I was sixteen or seventeen years old and my mother didn’t know I was taking ballet class for years! There was an audition at the City Ballet for the Ballet Monte Carlo and I went and I got in. I was there for about a year.
Looking down the bedroom hall.
The two cibachrome prints of inside the Holland Tunnel are from Ric's "Turnpike" series. A 19th century Russian icon of Our Lady of Kazakstan, and an Indian mask hang in the main hall.
What became of your dance career then? Did you just decide at some point that you didn’t want to do it any longer?

No, no. I broke my leg—on stage during The Nutcracker. I was the Candy Cane. It was New Year’s Eve and I had danced something like fourteen shows in a row and it was my night off but somebody decided they didn’t want to dance that night. I was already home having a nice little drink and someone called to say I had to get to the theater right away. So I went on stage and snapped my knee … I had to have a transplant. They use cadaver muscle.

They do?! It must have been agony! Did you shriek in pain when [the break] happened?

I was going through a hula hoop at the time … I thought I had broken my shin and I went to hold it in but what happened was my knee cap was at the back … I sort of bounced off stage and on New Year’s Eve everyone [in the company] plays tricks, so they thought I was playing a trick.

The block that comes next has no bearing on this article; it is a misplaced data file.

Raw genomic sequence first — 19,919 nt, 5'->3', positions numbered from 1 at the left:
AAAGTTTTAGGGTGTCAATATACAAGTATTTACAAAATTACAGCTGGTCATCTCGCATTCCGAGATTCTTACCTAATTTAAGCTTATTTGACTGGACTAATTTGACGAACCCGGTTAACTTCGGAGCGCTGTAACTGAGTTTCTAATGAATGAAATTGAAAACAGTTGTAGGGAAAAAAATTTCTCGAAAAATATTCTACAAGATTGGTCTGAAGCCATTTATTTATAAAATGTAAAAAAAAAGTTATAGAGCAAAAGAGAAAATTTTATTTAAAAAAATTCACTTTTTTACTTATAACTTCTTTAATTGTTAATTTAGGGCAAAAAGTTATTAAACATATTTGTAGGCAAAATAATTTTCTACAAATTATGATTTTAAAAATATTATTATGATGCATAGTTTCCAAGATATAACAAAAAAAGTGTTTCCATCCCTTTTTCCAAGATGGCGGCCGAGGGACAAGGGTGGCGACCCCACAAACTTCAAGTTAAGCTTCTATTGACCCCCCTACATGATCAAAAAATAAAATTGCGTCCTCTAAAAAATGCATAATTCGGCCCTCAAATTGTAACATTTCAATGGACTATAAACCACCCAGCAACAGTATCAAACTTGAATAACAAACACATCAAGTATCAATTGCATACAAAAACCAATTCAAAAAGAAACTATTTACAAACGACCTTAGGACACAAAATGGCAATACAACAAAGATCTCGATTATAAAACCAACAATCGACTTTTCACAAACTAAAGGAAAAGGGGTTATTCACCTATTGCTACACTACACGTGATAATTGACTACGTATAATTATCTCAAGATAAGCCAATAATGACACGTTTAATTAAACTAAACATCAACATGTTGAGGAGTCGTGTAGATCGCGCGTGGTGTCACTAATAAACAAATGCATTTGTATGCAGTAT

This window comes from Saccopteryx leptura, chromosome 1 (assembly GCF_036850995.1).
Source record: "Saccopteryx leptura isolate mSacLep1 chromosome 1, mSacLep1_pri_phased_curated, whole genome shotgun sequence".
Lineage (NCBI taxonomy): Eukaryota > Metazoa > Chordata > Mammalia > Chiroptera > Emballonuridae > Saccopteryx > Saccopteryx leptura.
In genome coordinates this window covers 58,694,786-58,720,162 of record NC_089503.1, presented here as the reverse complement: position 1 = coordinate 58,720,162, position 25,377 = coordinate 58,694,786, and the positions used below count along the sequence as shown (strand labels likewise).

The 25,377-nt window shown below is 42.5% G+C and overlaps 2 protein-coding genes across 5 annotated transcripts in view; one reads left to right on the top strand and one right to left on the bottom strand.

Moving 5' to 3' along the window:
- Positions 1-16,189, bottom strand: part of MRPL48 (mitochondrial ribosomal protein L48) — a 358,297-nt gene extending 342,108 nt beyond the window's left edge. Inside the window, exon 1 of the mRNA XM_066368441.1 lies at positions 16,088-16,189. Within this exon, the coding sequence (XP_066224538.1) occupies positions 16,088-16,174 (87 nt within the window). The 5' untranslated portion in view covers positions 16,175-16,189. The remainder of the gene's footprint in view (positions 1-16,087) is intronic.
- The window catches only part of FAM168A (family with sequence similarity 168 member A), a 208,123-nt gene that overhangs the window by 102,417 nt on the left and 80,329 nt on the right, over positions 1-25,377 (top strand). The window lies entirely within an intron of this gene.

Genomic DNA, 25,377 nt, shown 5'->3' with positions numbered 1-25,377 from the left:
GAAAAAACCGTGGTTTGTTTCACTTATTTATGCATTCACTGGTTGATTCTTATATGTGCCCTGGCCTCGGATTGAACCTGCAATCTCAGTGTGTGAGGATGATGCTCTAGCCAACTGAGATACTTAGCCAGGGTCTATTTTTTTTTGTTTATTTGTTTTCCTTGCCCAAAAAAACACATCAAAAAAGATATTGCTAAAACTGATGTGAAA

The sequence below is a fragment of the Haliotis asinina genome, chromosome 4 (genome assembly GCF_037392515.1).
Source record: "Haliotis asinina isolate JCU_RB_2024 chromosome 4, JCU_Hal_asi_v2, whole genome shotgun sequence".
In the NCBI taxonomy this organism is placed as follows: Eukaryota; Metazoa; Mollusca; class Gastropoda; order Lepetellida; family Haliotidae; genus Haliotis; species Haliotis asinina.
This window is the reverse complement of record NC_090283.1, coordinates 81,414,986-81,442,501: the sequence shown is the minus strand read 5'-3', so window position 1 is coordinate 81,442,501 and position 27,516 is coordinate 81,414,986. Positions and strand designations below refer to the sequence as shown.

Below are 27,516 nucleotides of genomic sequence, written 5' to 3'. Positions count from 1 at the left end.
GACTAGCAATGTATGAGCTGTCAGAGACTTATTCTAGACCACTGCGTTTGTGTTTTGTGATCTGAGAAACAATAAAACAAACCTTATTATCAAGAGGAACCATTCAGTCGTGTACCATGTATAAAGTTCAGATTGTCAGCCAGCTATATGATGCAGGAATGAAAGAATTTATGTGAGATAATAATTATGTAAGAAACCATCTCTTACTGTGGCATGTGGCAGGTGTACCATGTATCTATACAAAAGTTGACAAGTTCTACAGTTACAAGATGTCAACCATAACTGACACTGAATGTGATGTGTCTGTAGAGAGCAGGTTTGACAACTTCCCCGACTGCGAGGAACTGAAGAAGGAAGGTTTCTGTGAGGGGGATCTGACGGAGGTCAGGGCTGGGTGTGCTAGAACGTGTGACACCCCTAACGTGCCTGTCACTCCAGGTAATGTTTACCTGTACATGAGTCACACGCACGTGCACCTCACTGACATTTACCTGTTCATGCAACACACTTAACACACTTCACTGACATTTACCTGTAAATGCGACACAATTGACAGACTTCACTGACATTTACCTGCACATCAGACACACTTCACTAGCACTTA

In the study an Empire-style bookcase found in an antiques store in Philadelphia is filled with Louis and Ric's collection of art and architecture books.
In Louis and Ric's study a vintage frame hangs above "Glass Hat" , "Mercy" and "Expectation", all by artist by Neal O'Brien.
The study also doubles as a home office. The shelves are filled with books and design magazines.
The study desktop is neatly arranged with essentials and family photos.
Do you still dance?

Yes—I take ballet class about three times a week. There’s this Russian teacher there and she goes [puts on a Russian accent] “Ooh you can dance … vaarry beeeutiful.” The trouble is you still think you can do everything … and you can’t.  I’ve become Margot Fonteyn. I do everything with my eyes! [laughs—and shows us how he uses his eyes]

And what about the move into becoming an interior designer then?

[Ric] We were living in Pittsburgh and he got a full scholarship to Parsons, which was incredible, so we moved to New York.

[Louis] They give you a test and that was how I got in. I had always been interested in people’s homes and when I was in Monaco and in Europe, I was in a sort of very fancy circle of people who had beautiful houses. I got to see Princess Caroline’s house and Karl Lagerfeld’s house—you know dancers from the company get invited to those places.
A painting by artist Neil O'Brien hangs above a bed from West Elm. Vogue Regency mirrors from New Orleans hang above a pair of William IV style end tables.
A 19th century cartonier originally used for storing documents now acts as a clothing bureau in the master bedroom.